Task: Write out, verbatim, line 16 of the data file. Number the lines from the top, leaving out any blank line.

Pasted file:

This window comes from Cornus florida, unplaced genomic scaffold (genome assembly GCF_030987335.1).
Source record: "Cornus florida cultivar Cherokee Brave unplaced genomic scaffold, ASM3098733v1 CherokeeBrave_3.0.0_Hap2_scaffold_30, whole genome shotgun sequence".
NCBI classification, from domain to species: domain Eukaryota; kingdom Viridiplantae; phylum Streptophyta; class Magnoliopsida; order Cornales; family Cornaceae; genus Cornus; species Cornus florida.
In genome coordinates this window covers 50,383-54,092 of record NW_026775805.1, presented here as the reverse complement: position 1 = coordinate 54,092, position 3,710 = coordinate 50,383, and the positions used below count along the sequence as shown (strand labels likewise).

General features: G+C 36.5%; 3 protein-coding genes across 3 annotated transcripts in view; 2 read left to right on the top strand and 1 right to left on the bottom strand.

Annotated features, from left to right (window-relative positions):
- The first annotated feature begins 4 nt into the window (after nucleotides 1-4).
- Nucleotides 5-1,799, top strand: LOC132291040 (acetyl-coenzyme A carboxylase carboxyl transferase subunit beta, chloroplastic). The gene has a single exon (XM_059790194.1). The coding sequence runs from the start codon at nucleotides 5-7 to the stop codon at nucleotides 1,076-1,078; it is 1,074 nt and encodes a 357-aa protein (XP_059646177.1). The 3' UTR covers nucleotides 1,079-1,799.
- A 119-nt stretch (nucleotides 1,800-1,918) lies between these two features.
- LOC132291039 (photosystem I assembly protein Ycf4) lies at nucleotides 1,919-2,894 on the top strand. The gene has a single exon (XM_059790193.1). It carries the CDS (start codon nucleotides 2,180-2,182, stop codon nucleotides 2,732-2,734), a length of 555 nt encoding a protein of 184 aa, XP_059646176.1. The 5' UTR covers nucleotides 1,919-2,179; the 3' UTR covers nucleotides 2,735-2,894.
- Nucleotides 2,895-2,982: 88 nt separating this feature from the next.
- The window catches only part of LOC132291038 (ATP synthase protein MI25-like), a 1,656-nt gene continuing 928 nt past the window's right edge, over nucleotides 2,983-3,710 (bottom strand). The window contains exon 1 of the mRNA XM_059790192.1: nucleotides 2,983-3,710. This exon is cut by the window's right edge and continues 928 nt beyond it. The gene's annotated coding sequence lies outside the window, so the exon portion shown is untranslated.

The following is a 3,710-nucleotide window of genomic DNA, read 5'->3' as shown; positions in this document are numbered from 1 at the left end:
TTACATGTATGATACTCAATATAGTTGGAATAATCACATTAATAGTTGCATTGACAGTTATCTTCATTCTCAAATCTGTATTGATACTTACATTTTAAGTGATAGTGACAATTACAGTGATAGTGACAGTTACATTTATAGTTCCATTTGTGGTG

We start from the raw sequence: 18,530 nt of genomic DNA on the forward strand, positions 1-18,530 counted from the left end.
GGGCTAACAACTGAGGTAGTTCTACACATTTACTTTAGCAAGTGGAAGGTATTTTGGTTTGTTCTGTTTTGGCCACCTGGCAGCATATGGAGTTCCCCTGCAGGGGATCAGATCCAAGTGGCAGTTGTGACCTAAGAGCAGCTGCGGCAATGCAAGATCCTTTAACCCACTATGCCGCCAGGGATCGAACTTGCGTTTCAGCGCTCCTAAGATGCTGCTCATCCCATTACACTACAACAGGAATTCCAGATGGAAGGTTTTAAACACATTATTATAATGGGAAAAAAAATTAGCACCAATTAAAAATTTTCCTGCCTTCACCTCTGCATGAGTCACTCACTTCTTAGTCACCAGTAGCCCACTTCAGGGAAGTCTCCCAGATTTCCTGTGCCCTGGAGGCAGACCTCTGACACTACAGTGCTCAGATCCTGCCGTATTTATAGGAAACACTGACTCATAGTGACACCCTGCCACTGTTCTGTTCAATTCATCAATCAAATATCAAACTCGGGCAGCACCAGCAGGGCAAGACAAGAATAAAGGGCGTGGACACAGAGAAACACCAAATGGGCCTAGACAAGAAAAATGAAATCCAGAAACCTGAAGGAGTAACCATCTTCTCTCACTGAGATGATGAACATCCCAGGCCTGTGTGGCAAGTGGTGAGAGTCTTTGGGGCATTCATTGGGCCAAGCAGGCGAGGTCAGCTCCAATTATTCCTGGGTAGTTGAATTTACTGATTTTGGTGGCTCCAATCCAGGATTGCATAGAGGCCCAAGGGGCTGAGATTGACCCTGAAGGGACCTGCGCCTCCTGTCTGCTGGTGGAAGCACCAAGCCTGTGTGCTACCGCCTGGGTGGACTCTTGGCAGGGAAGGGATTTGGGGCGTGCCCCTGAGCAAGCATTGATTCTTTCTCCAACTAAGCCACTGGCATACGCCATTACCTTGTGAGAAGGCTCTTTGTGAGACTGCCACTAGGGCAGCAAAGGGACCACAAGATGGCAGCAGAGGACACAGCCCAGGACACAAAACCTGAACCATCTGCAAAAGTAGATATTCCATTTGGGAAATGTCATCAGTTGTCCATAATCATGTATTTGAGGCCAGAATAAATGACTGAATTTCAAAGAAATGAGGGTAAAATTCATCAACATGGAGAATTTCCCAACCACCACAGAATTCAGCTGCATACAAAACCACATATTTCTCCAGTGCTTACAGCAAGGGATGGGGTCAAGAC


GGGCTAACAACTGAGGTAGTTCTACACATTTACTTTAGCAAGTGGAAGGTATTTTGGTTTGTTCTGTTTTGGCCACCTGGCAGCATATGGAGTTCCCCTGCAGGGGATCAGATCCAAGTGGCAGTTGTGACCTAAGAGCAGCTGCGGCAATGCAAGATCCTTTAACCCACTATGCCGCCAGGGATCGAACTTGCGTTTCAGCGCTCCTAAGATGCTGCTCATCCCATTACACTACAACAGGAATTCCAGATGGAAGGTTTTAAACACATTATTATAATGGGAAAAAAAATTAGCACCAATTAAAAATTTTCCTGCCTTCACCTCTGCATGAGTCACTCACTTCTTAGTCACCAGTAGCCCACTTCAGGGAAGTCTCCCAGATTTCCTGTGCCCTGGAGGCAGACCTCTGACACTACAGTGCTCAGATCCTGCCGTATTTATAGGAAACACTGACTCATAGTGACACCCTGCCACTGTTCTGTTCAATTCATCAATCAAATATCAAACTCGGGCAGCACCAGCAGGGCAAGACAAGAATAAAGGGCGTGGACACAGAGAAACACCAAATGGGCCTAGACAAGAAAAATGAAATCCAGAAACCTGAAGGAGTAACCATCTTCTCTCACTGAGATGATGAACATCCCAGGCCTGTGTGGCAAGTGGTGAGAGTCTTTGGGGCATTCATTGGGCCAAGCAGGCGAGGTCAGCTCCAATTATTCCTGGGTAGTTGAATTTACTGATTTTGGTGGCTCCAATCCAGGATTGCATAGAGGCCCAAGGGGCTGAGATTGACCCTGAAGGGACCTGCGCCTCCTGTCTGCTGGTGGAAGCACCAAGCCTGTGTGCTACCGCCTGGGTGGACTCTTGGCAGGGAAGGGATTTGGGGCGTGCCCCTGAGCAAGCATTGATTCTTTCTCCAACTAAGCCACTGGCATACGCCATTACCTTGTGAGAAGGCTCTTTGTGAGACTGCCACTAGGGCAGCAAAGGGACCACAAGATGGCAGCAGAGGACACAGCCCAGGACACAAAACCTGAACCATCTGCAAAAGTAGATATTCCATTTGGGAAATGTCATCAGTTGTCCATAATCATGTATTTGAGGCCAGAATAAATGACTGAATTTCAAAGAAATGAGGGTAAAATTCATCAACATGGAGAATTTCCCAACCACCACAGAATTCAGCTGCATACAAAACCACATATTTCTCCAGTGCTTACAGCAAGGGATGGGGTCAAGAC